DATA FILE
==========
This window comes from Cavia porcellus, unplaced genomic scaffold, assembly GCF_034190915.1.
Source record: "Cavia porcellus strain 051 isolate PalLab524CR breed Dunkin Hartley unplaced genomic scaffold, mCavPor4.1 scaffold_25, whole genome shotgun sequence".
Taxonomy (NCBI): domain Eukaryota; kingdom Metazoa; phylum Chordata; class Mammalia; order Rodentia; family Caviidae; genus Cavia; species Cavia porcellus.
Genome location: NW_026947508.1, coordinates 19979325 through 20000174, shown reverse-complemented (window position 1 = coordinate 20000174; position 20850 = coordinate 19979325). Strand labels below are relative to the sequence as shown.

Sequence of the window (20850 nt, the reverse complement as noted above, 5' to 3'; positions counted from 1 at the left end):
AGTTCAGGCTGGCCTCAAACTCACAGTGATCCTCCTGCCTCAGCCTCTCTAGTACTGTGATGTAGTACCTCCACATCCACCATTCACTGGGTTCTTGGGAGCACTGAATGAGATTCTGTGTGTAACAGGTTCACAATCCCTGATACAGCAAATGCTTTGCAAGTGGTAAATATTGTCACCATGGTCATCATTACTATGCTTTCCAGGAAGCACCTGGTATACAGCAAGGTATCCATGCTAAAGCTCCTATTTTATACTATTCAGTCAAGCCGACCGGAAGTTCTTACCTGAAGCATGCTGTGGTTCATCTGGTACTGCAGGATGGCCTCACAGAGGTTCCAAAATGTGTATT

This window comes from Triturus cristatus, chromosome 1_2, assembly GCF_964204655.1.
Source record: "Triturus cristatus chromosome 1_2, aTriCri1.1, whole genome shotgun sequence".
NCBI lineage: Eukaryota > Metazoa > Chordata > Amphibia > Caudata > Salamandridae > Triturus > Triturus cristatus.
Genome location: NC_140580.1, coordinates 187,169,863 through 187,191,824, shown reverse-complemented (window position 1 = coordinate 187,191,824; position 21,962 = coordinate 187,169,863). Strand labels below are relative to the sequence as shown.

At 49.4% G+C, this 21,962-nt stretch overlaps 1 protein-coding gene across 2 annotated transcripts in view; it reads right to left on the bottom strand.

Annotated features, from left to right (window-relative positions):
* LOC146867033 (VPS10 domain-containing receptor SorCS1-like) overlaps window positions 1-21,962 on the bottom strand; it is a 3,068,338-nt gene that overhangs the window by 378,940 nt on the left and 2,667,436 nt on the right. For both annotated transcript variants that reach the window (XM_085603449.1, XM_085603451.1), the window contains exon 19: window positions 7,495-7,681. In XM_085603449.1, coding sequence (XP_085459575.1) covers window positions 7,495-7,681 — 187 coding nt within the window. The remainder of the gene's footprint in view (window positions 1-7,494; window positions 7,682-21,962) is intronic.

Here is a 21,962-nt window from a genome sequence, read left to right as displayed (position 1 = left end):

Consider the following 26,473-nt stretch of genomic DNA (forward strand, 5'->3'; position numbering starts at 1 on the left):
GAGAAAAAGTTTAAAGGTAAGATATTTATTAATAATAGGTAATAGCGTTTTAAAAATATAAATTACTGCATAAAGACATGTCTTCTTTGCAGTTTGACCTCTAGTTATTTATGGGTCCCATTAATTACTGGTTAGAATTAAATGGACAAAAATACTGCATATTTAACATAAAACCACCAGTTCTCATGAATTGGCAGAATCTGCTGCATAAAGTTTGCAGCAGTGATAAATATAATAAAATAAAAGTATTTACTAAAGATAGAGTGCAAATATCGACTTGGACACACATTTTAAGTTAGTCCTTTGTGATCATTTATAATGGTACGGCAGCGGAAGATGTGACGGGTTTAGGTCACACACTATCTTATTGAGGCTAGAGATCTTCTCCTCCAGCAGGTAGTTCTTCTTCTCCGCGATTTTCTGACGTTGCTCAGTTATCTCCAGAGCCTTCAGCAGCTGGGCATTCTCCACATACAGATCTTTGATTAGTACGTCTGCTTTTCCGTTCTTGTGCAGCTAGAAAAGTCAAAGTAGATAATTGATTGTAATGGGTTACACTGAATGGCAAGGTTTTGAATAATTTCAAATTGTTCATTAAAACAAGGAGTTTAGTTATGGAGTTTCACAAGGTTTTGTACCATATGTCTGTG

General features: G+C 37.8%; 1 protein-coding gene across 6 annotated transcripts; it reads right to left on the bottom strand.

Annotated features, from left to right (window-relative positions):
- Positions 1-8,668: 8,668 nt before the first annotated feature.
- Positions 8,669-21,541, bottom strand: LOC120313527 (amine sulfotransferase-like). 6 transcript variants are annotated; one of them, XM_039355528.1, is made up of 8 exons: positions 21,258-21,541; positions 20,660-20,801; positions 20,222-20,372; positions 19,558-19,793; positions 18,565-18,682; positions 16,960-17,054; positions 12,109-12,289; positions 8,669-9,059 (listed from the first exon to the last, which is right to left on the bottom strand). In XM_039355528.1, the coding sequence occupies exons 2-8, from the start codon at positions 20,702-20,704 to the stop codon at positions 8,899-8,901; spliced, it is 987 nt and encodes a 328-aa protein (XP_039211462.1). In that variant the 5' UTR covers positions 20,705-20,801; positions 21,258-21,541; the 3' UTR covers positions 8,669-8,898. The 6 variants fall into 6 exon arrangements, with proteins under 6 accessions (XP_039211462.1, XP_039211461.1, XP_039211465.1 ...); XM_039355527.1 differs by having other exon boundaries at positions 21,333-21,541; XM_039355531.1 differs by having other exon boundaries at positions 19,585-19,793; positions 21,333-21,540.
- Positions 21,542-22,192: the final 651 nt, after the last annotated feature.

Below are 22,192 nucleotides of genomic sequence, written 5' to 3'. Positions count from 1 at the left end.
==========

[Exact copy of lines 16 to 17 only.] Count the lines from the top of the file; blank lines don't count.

GAGAAAAAGTTTAAAGGTAAGATATTTATTAATAATAGGTAATAGCGTTTTAAAAATATAAATTACTGCATAAAGACATGTCTTCTTTGCAGTTTGACCTCTAGTTATTTATGGGTCCCATTAATTACTGGTTAGAATTAAATGGACAAAAATACTGCATATTTAACATAAAACCACCAGTTCTCATGAATTGGCAGAATCTGCTGCATAAAGTTTGCAGCAGTGATAAATATAATAAAATAAAAGTATTTACTAAAGATAGAGTGCAAATATCGACTTGGACACACATTTTAAGTTAGTCCTTTGTGATCATTTATAATGGTACGGCAGCGGAAGATGTGACGGGTTTAGGTCACACACTATCTTATTGAGGCTAGAGATCTTCTCCTCCAGCAGGTAGTTCTTCTTCTCCGCGATTTTCTGACGTTGCTCAGTTATCTCCAGAGCCTTCAGCAGCTGGGCATTCTCCACATACAGATCTTTGATTAGTACGTCTGCTTTTCCGTTCTTGTGCAGCTAGAAAAGTCAAAGTAGATAATTGATTGTAATGGGTTACACTGAATGGCAAGGTTTTGAATAATTTCAAATTGTTCATTAAAACAAGGAGTTTAGTTATGGAGTTTCACAAGGTTTTGTACCATATGTCTGTG

General features: G+C 37.8%; 1 protein-coding gene across 6 annotated transcripts; it reads right to left on the bottom strand.